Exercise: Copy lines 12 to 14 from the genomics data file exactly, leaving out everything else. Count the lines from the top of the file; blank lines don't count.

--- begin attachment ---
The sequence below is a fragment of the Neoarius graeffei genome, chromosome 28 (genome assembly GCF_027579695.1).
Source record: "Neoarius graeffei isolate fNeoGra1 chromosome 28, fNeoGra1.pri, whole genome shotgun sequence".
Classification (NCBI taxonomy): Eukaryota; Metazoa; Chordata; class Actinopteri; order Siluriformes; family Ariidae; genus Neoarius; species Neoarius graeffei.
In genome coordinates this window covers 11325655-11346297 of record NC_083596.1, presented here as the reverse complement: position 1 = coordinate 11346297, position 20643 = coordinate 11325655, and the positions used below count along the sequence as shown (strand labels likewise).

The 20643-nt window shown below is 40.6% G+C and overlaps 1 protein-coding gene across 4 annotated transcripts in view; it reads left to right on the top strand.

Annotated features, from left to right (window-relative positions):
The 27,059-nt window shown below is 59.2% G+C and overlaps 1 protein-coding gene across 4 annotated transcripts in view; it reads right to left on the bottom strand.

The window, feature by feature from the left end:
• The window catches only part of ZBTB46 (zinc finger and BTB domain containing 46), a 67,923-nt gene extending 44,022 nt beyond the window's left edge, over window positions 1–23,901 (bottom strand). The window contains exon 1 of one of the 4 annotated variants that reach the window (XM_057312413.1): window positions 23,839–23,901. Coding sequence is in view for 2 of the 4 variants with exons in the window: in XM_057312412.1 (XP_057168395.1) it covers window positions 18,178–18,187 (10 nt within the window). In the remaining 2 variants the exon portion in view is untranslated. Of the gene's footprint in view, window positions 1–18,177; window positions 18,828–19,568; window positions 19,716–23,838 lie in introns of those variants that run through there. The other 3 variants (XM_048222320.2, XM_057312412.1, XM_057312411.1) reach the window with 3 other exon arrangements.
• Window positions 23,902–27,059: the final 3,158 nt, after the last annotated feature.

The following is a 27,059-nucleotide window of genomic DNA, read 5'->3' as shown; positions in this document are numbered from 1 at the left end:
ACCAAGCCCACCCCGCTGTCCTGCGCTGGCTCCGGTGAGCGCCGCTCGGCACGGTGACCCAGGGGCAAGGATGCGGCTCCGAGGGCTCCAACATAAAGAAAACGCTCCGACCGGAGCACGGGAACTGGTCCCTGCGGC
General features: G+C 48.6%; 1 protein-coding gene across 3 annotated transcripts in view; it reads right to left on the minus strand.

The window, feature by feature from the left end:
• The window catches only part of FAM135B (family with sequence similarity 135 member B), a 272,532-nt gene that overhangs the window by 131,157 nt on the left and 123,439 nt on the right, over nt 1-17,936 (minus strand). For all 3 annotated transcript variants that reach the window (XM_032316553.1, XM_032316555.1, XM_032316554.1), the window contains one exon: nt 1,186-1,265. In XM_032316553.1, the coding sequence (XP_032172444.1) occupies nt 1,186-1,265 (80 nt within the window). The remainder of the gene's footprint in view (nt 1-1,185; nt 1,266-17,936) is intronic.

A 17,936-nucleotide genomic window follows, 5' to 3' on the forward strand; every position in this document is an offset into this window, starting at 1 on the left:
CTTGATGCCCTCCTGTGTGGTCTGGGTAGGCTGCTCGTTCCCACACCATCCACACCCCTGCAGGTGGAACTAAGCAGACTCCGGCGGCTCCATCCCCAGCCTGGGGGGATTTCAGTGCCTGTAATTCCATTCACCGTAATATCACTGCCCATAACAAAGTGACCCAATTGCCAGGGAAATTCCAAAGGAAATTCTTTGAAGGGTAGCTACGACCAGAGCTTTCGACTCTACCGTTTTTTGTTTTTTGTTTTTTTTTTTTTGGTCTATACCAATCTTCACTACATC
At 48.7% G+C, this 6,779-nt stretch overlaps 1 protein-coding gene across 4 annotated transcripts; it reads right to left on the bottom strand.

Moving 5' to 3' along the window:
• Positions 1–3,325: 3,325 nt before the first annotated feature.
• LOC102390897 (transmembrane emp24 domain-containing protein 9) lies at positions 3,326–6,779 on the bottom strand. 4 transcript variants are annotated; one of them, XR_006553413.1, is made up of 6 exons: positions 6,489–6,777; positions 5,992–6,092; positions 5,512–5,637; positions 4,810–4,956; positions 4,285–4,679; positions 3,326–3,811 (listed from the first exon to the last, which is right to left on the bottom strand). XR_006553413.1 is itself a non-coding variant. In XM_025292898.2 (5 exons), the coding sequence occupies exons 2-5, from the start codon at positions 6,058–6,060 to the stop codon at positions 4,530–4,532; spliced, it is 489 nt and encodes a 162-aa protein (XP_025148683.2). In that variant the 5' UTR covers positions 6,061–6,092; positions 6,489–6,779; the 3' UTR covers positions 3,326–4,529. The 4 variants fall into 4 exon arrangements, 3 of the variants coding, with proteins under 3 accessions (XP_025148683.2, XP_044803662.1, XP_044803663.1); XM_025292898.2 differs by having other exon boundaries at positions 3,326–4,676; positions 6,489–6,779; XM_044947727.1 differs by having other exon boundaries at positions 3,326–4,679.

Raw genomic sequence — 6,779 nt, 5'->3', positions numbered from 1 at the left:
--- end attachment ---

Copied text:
ACCAAGCCCACCCCGCTGTCCTGCGCTGGCTCCGGTGAGCGCCGCTCGGCACGGTGACCCAGGGGCAAGGATGCGGCTCCGAGGGCTCCAACATAAAGAAAACGCTCCGACCGGAGCACGGGAACTGGTCCCTGCGGC
General features: G+C 48.6%; 1 protein-coding gene across 3 annotated transcripts in view; it reads right to left on the minus strand.

The window, feature by feature from the left end: